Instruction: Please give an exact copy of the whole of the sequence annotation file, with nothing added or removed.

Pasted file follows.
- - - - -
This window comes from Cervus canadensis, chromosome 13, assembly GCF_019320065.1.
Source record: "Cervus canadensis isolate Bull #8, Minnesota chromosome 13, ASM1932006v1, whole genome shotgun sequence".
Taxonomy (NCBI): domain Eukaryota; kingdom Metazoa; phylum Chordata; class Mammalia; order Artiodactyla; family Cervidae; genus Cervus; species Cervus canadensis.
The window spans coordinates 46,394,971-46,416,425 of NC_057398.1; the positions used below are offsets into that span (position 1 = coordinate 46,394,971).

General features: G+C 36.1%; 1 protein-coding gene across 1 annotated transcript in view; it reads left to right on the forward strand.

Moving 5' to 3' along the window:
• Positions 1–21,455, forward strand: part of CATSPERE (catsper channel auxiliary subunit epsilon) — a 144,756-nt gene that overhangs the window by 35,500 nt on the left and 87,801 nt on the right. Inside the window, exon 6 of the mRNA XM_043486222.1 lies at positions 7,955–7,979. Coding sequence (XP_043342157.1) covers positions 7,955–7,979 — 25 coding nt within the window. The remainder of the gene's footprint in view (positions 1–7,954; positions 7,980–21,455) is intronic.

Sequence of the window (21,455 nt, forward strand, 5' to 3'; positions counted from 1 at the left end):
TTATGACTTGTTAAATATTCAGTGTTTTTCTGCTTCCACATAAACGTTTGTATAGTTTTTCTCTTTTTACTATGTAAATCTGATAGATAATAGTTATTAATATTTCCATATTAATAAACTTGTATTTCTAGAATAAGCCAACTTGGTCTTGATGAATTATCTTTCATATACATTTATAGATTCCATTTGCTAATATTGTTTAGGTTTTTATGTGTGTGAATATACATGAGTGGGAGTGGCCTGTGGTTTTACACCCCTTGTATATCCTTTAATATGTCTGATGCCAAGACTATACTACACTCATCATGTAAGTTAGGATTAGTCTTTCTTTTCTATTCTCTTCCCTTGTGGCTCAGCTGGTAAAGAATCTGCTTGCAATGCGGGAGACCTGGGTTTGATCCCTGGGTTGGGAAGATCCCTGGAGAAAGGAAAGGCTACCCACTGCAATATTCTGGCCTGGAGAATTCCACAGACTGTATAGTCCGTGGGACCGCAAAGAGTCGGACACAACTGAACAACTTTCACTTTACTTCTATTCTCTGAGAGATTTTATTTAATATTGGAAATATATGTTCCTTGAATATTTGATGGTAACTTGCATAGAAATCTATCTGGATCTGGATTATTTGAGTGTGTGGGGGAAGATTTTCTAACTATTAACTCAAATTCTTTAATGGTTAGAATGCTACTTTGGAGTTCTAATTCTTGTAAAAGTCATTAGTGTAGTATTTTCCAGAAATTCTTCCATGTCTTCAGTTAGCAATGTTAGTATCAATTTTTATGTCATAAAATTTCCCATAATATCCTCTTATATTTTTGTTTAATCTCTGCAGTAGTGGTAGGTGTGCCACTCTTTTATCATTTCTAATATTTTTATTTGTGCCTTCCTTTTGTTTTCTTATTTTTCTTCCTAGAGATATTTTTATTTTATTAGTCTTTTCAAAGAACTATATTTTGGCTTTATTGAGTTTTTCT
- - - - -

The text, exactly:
This window comes from Cervus canadensis, chromosome 13, assembly GCF_019320065.1.
Source record: "Cervus canadensis isolate Bull #8, Minnesota chromosome 13, ASM1932006v1, whole genome shotgun sequence".
Taxonomy (NCBI): domain Eukaryota; kingdom Metazoa; phylum Chordata; class Mammalia; order Artiodactyla; family Cervidae; genus Cervus; species Cervus canadensis.
The window spans coordinates 46,394,971-46,416,425 of NC_057398.1; the positions used below are offsets into that span (position 1 = coordinate 46,394,971).

General features: G+C 36.1%; 1 protein-coding gene across 1 annotated transcript in view; it reads left to right on the forward strand.

Moving 5' to 3' along the window:
• Positions 1–21,455, forward strand: part of CATSPERE (catsper channel auxiliary subunit epsilon) — a 144,756-nt gene that overhangs the window by 35,500 nt on the left and 87,801 nt on the right. Inside the window, exon 6 of the mRNA XM_043486222.1 lies at positions 7,955–7,979. Coding sequence (XP_043342157.1) covers positions 7,955–7,979 — 25 coding nt within the window. The remainder of the gene's footprint in view (positions 1–7,954; positions 7,980–21,455) is intronic.

Sequence of the window (21,455 nt, forward strand, 5' to 3'; positions counted from 1 at the left end):
TTATGACTTGTTAAATATTCAGTGTTTTTCTGCTTCCACATAAACGTTTGTATAGTTTTTCTCTTTTTACTATGTAAATCTGATAGATAATAGTTATTAATATTTCCATATTAATAAACTTGTATTTCTAGAATAAGCCAACTTGGTCTTGATGAATTATCTTTCATATACATTTATAGATTCCATTTGCTAATATTGTTTAGGTTTTTATGTGTGTGAATATACATGAGTGGGAGTGGCCTGTGGTTTTACACCCCTTGTATATCCTTTAATATGTCTGATGCCAAGACTATACTACACTCATCATGTAAGTTAGGATTAGTCTTTCTTTTCTATTCTCTTCCCTTGTGGCTCAGCTGGTAAAGAATCTGCTTGCAATGCGGGAGACCTGGGTTTGATCCCTGGGTTGGGAAGATCCCTGGAGAAAGGAAAGGCTACCCACTGCAATATTCTGGCCTGGAGAATTCCACAGACTGTATAGTCCGTGGGACCGCAAAGAGTCGGACACAACTGAACAACTTTCACTTTACTTCTATTCTCTGAGAGATTTTATTTAATATTGGAAATATATGTTCCTTGAATATTTGATGGTAACTTGCATAGAAATCTATCTGGATCTGGATTATTTGAGTGTGTGGGGGAAGATTTTCTAACTATTAACTCAAATTCTTTAATGGTTAGAATGCTACTTTGGAGTTCTAATTCTTGTAAAAGTCATTAGTGTAGTATTTTCCAGAAATTCTTCCATGTCTTCAGTTAGCAATGTTAGTATCAATTTTTATGTCATAAAATTTCCCATAATATCCTCTTATATTTTTGTTTAATCTCTGCAGTAGTGGTAGGTGTGCCACTCTTTTATCATTTCTAATATTTTTATTTGTGCCTTCCTTTTGTTTTCTTATTTTTCTTCCTAGAGATATTTTTATTTTATTAGTCTTTTCAAAGAACTATATTTTGGCTTTATTGAGTTTTTCT